The costs of good health
According to estimates from the Agency for Healthcare Research and Quality’s Medical Expenditure Panel Survey, average yearly health-insurance-premium cost per family buying directly in 2002 was $4,442. For employer-provided insurance in the transport sector, the average premium cost (split between employer and employee in most cases these days) rose from $3,223 in 2002 to $4,015 in 2005. If the same 25 percent rate of increase applies to the individual policy market through 2008, average family buyers will be looking at $463 a month in premiums this year. Whether you’re an owner-operator or company driver whose carrier doesn’t offer insurance, reducing that number raises your personal bottom line. Getting healthy’s your best bet toward that goal, but quality, affordable insurance can help.
Knowing your options
The Shooks’ and the Cummings’ health-insurance solutions only begin to scratch the surface of the many routes to coverage. Some may be right under your nose, as many carriers are diversifying their health-plan options in an attempt to reduce costs while tailoring plans to drivers’ individual needs. In a cafeteria plan like Schneider National’s TrueChoices, drivers and owner-operators can pick and choose coverages – for instance, a single male driver in his 20s may choose to opt out of cancer coverage to save on the premium. Companies like Dart and Greatwide, in turn, offer multiple plan selections, and levels of coverage and investment can be considered before signing up.
If your fleet doesn’t offer insurance or if it’s just too costly, options abound. In addition to Medicare for the over-65s and Medicaid for low-income families, some states subsidize part of the cost of private insurance for citizens with pre-existing conditions or in other circumstances that make finding affordable insurance impossible.
MinnesotaCare is one such state insurance program. Brainerd, Minn.-based driver Glenn Wolf changed carriers a little over a year ago, losing group coverage for himself and his wife, both of whom had chronic medical conditions in need of regular treatment. “We just kept our fingers crossed against something major,” Wolf says, “and paid for small things out of pocket.”
But after the six-month waiting period at his new carrier was up and Wolf made moves to enroll in it, he found out the carrier’s self-funded plan would come at a $575 monthly cost. That’s when Wolf checked out MinnesotaCare, where he could get the equivalent of a quality group plan for $475 a month, he says. Contact your state’s health department to see if it has a similar program.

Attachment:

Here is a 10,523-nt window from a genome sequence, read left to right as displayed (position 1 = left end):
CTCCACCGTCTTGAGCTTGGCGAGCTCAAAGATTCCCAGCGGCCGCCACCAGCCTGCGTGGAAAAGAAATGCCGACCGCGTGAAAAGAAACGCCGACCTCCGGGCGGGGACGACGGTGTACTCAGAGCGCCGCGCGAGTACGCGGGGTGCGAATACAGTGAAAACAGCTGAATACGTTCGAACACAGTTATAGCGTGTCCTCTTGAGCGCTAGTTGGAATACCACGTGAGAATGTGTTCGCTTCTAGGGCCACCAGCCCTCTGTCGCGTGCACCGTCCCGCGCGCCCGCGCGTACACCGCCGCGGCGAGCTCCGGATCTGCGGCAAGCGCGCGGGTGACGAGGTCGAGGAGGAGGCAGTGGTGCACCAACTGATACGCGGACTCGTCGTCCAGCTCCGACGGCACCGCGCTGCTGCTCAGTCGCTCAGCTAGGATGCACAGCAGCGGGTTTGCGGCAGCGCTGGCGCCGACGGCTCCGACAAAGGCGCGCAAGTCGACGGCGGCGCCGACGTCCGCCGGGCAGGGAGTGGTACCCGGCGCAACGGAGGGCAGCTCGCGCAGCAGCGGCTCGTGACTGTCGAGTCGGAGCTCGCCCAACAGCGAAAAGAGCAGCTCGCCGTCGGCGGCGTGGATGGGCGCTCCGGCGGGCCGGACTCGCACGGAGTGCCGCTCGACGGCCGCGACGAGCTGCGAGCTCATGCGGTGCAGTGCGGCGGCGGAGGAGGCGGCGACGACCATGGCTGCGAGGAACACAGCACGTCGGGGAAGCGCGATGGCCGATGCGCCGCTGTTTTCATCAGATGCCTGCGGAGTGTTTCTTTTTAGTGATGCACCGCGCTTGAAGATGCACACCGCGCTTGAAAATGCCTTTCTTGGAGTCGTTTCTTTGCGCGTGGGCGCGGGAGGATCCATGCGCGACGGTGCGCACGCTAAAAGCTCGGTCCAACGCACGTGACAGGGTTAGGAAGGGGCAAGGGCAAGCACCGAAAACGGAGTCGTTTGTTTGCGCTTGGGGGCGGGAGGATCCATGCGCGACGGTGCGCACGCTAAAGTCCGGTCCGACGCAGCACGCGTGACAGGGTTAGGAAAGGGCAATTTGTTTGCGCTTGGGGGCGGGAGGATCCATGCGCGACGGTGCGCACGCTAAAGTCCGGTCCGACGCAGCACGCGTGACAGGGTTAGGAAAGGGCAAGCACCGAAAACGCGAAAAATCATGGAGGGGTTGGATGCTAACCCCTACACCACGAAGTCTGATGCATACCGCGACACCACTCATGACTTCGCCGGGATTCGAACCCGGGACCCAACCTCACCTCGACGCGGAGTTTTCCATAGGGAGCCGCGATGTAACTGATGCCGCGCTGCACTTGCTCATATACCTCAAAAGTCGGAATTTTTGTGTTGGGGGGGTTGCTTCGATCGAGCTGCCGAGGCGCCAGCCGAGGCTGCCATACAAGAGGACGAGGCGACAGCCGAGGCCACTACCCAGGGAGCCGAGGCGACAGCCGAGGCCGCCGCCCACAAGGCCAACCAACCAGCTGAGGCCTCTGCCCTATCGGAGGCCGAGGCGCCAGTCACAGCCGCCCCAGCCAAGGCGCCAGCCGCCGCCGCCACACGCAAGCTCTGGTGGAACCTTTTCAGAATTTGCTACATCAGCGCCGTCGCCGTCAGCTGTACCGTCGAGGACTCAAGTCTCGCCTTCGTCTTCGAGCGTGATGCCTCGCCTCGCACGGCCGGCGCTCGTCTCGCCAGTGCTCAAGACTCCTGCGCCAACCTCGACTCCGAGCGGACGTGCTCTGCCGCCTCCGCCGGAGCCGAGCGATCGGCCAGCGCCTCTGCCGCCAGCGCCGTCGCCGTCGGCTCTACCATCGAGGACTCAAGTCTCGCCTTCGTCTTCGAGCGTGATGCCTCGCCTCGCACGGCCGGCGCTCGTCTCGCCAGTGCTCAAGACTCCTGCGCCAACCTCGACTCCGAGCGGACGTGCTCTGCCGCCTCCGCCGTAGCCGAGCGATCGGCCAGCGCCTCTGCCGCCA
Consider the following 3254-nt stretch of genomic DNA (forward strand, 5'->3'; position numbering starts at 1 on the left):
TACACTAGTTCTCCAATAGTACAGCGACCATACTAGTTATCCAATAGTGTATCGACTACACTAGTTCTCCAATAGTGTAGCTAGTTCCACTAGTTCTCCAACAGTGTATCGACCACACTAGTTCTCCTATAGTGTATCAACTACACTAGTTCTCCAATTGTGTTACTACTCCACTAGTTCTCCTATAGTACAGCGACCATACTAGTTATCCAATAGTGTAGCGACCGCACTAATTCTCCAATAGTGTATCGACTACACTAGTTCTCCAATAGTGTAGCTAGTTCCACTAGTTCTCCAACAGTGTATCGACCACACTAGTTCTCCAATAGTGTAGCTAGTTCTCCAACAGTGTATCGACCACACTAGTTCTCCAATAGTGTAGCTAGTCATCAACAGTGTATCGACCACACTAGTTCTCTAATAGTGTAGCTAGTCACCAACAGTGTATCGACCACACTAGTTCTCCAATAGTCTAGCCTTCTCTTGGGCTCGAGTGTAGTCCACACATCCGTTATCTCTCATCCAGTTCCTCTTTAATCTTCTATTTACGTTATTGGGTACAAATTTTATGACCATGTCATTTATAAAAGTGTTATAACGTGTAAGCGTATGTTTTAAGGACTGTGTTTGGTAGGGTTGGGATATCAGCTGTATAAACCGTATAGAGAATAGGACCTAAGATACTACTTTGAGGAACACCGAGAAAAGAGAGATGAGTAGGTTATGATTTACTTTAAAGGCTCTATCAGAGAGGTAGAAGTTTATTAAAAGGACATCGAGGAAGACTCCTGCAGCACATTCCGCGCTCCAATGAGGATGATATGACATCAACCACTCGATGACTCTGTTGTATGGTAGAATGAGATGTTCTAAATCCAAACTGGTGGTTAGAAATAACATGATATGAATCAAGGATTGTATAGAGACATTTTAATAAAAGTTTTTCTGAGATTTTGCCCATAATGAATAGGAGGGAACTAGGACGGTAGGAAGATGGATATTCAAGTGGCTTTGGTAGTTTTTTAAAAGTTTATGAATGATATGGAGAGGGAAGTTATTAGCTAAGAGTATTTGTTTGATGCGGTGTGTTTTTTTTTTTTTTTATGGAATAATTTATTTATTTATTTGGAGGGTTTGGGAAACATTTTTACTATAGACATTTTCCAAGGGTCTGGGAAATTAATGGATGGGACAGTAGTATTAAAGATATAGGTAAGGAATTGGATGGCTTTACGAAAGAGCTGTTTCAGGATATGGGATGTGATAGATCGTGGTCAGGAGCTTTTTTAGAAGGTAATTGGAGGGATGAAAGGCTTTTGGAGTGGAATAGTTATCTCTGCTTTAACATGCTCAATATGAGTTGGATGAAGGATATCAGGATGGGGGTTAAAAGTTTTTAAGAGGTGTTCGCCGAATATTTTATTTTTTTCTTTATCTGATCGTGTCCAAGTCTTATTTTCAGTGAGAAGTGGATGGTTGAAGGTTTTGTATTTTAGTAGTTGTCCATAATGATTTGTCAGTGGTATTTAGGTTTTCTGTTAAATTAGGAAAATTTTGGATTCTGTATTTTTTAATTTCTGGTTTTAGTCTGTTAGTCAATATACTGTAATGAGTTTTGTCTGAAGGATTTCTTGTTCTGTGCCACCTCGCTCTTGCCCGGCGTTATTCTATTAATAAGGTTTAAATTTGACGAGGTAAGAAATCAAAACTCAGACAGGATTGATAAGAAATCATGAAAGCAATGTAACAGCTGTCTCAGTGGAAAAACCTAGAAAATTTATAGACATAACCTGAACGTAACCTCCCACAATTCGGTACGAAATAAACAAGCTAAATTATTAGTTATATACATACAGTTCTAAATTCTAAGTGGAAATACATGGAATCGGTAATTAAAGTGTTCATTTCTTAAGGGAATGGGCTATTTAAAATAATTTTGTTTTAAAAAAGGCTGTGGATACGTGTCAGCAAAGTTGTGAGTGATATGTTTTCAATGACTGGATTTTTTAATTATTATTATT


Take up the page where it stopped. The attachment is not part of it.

And if you have young children, your state’s Children’s Health Insurance Program may be an option for their coverage, depending on your income. SCHIP plans, as they’ve been called in the news media of late in coverage of the legislative and executive wrangling over budget appropriations, are meant to help families who make too much to qualify for Medicaid but who have no access to quality health insurance through their employers.
Ultimately Glenn Wolf went the route of many an owner-operator and joined his working spouse’s group plan at a monthly premium less than what he’d have paid into his own company’s plan.
One way toward quality comprehensive group coverage for owner-operators, and drivers in certain cases, is to join an association that offers participation in a health plan to its members. Local chambers of commerce often have small-business benefit programs, and some national outfits, like the National Association for the Self-Employed, offer health plans to their members.
One such trucking outfit to do so is the Owner-Operator Independent Drivers Association, whose Advantage plan is available to new members with no pre-existing limitations as long as they sign up within the first 60 days of membership. It pays specified amounts for certain services regardless of provider. Visit ooida.com, click “Benefits,” for information.
Many state and regional trucking associations partner with insurance carriers to offer group rates to members as well. The Mid-West Truckers Association (midwesttruckers.com) partners with the Associated General Contractors of America in the AGC Health Plan
(agchealthplan.com), which among other benefits offers the service of Health Reimbursement Arrangement administration. HRAs are a novel utilization of spousal insurance for the self-employed. Section 105 of the IRS code allows for a sole proprietor owner-operator who can establish an employer-employee relationship with his or her spouse, whether as team-drivers or not, to provide a medical plan to the spouse and set up an HRA spending account from which to pay medical bills for both people. All health costs can then be noted on Schedule C as a business deduction rather than as line items on your 1040, saving on self-employment, federal and state taxes. HRA administration involves a great deal of paperwork, but in addition to AGC there are a plethora of service providers out there to help. Total Administrative Services Corporation’s BizPlan service (tasconline.com) is available for $195 a year, and HSA for America (HSAforAmerica.com) offers a similar service.
An owner-operator whose business is a C Corporation can provide his or her own medical benefit and reimburse expenses from an HRA.
Otherwise, drivers on the individual policy market have decisions to make. The ideal health plan might have low copays for doctor visits, a low deductible, and low or no coinsurance (the percentage of your medical expenses you’ll pay out of pocket after the deductible is met). But premiums for a plan of this type can exceed $1,000 a month easily for a family. On the other hand, if you’re young and in relatively good health, a high-deductible plan can have a premium as low as $70. Even 25-year-olds have accidents, after all, and high-deductible insurance can save you from being saddled with a massive surgery bill.